prior probability

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pri·or prob·a·bil·i·ty

the best rational assessment of the probability of an outcome on the basis of established knowledge before the present experiment is performed. For instance, the prior probability of the daughter of a carrier of hemophilia being herself a carrier of hemophilia is 1/2. But if the daughter already has an affected son, the posterior probability that she is a carrier is unity, whereas if she has a normal child, the posterior probability that she is a carrier is 1/3. See: Bayes theorem.


(1) The number of people with a specific condition or attribute at a specified time divided by the total number of people in the population.
(2) The number or proportion of cases, events or conditions in a given population.
A term defined in the context of a 4-cell diagnostic matrix (2 X 2 table) as the amount of people with a disease, X, relative to a population.

Veterinary medicine
(1) A clinical estimate of the probability that an animal has a given disease, based on current knowledge (e.g., by history of physical exam) before diagnostic testing.
(2) As defined in a population, the probability at a specific point in time that an animal randomly selected from a group will have a particular condition, which is equivalent to the proportion of individuals in the group that have the disease. Group prevalence is calculated by dividing the number of individuals in a group that have a disease by the total number of individuals in the group at risk of the disease. Prevalence is a good measure of the amount of a chronic, low-mortality disease in a population, but is not of the amount of short duration or high-fatality disease. Prevalence is often established by cross-sectional surveys.

prior probability

Decision making The likelihood that something may occur or be associated with an event based on its prevalence in a particular situation. See Medical mistake, Representative heurisic.

prior probability,

n the extent of belief held by a patient and practitioner in the ability of a specific therapeutic approach to produce a positive outcome before treatment begins. This level of belief should be taken into consideration by the patient and practitioner to make a decision as to whether the treatment should be used or to permit the therapy to continue.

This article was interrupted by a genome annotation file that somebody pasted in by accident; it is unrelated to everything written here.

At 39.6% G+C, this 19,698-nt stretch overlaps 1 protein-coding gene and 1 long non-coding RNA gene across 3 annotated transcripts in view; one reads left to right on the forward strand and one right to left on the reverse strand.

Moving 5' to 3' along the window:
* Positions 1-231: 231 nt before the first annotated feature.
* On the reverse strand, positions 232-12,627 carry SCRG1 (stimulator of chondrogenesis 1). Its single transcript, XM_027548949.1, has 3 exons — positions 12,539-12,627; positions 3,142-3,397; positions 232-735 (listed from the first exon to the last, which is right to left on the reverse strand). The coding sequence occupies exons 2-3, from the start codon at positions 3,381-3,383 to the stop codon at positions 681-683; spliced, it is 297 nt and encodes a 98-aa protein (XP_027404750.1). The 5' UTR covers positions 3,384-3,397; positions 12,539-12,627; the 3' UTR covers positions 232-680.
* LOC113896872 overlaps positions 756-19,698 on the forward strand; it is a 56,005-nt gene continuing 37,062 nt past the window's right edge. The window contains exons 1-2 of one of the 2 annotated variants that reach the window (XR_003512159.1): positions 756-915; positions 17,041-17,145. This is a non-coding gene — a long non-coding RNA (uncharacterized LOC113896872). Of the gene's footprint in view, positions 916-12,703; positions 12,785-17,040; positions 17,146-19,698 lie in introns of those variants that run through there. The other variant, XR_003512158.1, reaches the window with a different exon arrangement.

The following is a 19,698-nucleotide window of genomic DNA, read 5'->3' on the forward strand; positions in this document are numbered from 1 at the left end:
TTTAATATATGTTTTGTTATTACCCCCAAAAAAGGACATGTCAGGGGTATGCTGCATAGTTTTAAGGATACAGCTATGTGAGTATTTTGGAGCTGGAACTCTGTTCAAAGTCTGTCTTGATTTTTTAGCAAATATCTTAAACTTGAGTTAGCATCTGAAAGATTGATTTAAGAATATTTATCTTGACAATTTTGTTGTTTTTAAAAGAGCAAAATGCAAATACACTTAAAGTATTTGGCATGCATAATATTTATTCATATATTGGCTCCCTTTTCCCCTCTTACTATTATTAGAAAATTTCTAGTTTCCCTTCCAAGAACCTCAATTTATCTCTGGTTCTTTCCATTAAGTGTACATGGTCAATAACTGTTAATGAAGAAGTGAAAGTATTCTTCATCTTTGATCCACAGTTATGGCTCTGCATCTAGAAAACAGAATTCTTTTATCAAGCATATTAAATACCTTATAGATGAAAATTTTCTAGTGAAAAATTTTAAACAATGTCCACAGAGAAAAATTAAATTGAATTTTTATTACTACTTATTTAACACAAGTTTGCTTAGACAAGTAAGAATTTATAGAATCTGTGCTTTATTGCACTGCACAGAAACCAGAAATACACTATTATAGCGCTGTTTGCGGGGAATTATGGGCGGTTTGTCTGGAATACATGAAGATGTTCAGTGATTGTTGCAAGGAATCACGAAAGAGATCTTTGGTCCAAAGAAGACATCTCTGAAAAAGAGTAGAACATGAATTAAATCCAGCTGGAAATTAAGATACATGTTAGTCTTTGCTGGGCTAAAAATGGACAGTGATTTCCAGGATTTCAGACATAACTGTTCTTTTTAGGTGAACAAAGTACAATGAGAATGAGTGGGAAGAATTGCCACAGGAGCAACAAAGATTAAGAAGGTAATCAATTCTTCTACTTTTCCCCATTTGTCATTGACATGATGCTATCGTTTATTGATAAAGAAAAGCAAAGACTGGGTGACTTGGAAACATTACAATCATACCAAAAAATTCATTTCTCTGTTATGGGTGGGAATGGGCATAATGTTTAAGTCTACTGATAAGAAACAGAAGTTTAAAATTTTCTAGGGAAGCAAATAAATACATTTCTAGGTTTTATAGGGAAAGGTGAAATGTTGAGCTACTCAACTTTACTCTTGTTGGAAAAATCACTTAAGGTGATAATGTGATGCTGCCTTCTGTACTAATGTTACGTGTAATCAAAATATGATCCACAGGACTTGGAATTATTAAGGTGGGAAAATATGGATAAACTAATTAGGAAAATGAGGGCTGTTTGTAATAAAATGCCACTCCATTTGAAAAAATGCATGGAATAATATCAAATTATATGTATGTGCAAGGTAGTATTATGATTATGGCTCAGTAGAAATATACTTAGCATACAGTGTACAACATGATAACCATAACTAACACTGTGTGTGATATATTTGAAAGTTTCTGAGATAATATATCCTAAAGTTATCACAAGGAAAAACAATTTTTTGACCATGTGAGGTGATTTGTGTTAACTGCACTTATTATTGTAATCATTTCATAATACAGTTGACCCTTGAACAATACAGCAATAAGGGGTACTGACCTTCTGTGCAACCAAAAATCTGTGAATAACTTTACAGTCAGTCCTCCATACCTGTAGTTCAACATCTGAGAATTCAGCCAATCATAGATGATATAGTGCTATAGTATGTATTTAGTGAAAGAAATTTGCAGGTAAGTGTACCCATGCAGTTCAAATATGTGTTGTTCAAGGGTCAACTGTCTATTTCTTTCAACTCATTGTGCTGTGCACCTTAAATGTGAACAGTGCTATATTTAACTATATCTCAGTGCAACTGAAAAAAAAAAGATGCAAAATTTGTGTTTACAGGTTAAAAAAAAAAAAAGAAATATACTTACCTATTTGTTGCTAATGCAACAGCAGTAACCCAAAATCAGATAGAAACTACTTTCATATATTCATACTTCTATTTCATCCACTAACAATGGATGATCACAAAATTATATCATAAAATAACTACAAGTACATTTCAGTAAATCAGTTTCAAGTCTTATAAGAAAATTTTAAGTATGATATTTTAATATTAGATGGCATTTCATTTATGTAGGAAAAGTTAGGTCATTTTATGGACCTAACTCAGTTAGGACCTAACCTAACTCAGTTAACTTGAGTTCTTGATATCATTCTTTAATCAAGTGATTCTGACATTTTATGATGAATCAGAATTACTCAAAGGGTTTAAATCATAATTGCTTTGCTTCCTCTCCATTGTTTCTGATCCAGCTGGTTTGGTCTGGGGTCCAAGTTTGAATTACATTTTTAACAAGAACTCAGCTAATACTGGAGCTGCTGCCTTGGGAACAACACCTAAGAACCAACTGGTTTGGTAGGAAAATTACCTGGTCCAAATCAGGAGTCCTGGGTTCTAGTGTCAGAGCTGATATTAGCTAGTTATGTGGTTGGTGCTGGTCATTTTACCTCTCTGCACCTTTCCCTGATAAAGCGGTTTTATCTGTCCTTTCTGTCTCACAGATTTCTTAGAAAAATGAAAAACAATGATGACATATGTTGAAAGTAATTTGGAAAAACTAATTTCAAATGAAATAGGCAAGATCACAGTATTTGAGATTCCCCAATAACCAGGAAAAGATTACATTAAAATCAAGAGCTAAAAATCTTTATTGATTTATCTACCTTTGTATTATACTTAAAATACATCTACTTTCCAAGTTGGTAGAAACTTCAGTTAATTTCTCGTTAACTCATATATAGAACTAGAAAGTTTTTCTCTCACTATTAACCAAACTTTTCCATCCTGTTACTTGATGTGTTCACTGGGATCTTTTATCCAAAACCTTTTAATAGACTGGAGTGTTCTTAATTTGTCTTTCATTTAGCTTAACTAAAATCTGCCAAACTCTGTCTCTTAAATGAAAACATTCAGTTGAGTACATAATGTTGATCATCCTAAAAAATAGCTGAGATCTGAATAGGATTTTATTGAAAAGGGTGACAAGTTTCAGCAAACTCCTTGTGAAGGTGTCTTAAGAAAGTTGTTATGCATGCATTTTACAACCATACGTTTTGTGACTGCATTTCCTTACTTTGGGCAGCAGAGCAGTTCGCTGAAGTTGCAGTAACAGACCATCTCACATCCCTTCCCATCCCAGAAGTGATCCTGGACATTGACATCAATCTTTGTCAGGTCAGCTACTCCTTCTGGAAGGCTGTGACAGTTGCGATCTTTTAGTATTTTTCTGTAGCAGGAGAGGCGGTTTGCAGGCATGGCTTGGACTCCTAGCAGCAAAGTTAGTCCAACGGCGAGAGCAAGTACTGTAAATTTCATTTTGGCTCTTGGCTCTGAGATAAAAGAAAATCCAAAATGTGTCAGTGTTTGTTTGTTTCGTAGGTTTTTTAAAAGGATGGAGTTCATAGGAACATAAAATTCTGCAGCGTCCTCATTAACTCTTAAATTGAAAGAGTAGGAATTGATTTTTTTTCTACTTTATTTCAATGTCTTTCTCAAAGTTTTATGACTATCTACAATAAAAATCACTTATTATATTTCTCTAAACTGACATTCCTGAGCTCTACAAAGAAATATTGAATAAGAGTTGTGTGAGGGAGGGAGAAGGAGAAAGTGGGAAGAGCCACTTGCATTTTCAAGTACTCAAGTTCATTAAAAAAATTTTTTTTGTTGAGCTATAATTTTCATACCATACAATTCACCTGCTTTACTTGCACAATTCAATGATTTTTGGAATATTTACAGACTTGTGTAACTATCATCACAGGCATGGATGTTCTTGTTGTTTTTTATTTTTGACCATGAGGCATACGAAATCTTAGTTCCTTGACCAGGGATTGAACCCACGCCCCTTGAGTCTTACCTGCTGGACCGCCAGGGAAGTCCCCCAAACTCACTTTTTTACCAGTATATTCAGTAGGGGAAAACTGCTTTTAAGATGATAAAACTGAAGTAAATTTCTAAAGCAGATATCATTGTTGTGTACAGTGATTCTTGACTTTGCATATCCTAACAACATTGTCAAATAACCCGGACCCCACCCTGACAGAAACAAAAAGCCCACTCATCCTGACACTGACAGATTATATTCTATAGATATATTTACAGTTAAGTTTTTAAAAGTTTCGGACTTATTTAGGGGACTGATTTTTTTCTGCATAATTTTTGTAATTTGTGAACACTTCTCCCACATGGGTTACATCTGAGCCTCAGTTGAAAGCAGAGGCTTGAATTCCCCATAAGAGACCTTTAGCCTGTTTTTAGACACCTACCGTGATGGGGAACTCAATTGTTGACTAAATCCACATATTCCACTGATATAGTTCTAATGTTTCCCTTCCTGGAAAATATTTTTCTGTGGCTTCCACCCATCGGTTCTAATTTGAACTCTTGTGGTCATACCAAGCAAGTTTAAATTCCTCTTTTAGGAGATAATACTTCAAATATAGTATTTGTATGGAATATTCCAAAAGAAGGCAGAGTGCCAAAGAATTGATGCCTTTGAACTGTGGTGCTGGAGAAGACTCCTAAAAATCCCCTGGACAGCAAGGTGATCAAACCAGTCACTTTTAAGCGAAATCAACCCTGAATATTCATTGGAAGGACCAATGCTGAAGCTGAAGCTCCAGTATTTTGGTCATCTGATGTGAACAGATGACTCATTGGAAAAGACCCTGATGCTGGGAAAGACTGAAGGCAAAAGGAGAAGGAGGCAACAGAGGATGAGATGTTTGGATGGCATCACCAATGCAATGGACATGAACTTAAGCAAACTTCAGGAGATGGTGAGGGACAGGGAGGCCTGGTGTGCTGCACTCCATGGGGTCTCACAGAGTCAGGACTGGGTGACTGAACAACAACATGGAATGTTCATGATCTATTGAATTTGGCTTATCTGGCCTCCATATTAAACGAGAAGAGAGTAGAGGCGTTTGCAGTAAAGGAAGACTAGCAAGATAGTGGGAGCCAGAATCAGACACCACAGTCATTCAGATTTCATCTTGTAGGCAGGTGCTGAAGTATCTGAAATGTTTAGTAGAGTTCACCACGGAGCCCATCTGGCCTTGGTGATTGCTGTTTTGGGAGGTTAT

the basis of statistics. The relative frequency of occurrence of a specific event as the outcome of an experiment when the experiment is conducted randomly on very many occasions. The probability of the event occurring is the number of times it did occur divided by the number of times that it could have occurred. Defined as:$$\hbox{p}={\hbox{x}\over (\hbox{x+y})$$

p = probability, x = positive outcomes, y = negative outcomes.
prior probability
estimation of the probability that a particular phenomenon or character will appear before putting the patient to the test, e.g. testing the probable productivity of a patient by testing its forebears.
subjective probability
the measure of the assessor's belief in the probability of a proposition being correct.
References in periodicals archive ?
By means of failure probability and historical operation data, the system can compute the prior probability of service nodes and the conditional probability of output nodes.
where P(FAIL) is the prior probability of failure, [P.
Hence the objective approach involves assigning a prior probability by logically analyzing the prior information available (see the Ayn Rand quote given earlier in this paper).
interbank market have more than $1 trillion of assets on their balance sheets, and ascertaining the loan composition, or even learning enough to form a unique prior probability distribution about the balance-sheet composition, can be very expensive.
With the joint probabilities, the prior probability of inferred assertion [A.
The information set at time 0 is simply the prior probability of a good manager, [mu].
Designed to help readers make the correct choices in the development of clinical research programs, this covers basic probability and the Bayes Theorem, compounding and the law of total probability, intermediate compounding and prior distribution, completing first Bayesian computations, cleaning up when worlds collide, developing prior probability, loss and risk in using posterior distribution, developing the illustration, determining Bayesian sample size, using predictive power and adaptive procedures, and finding out whether the problem is a Bayes problem.
The evaluation is thus comparative and appeals to such criteria of goodness as the prior probability of a hypothesis, including its simplicity, and its explanatory power.
The clinical relevance of the test results, however, depends on the prior probability of the presence of such a rupture and is therefore different for general practitioners and specialists/physiotherapists.
One issue is the importance of prior probability of content that cannot be derived from coherence.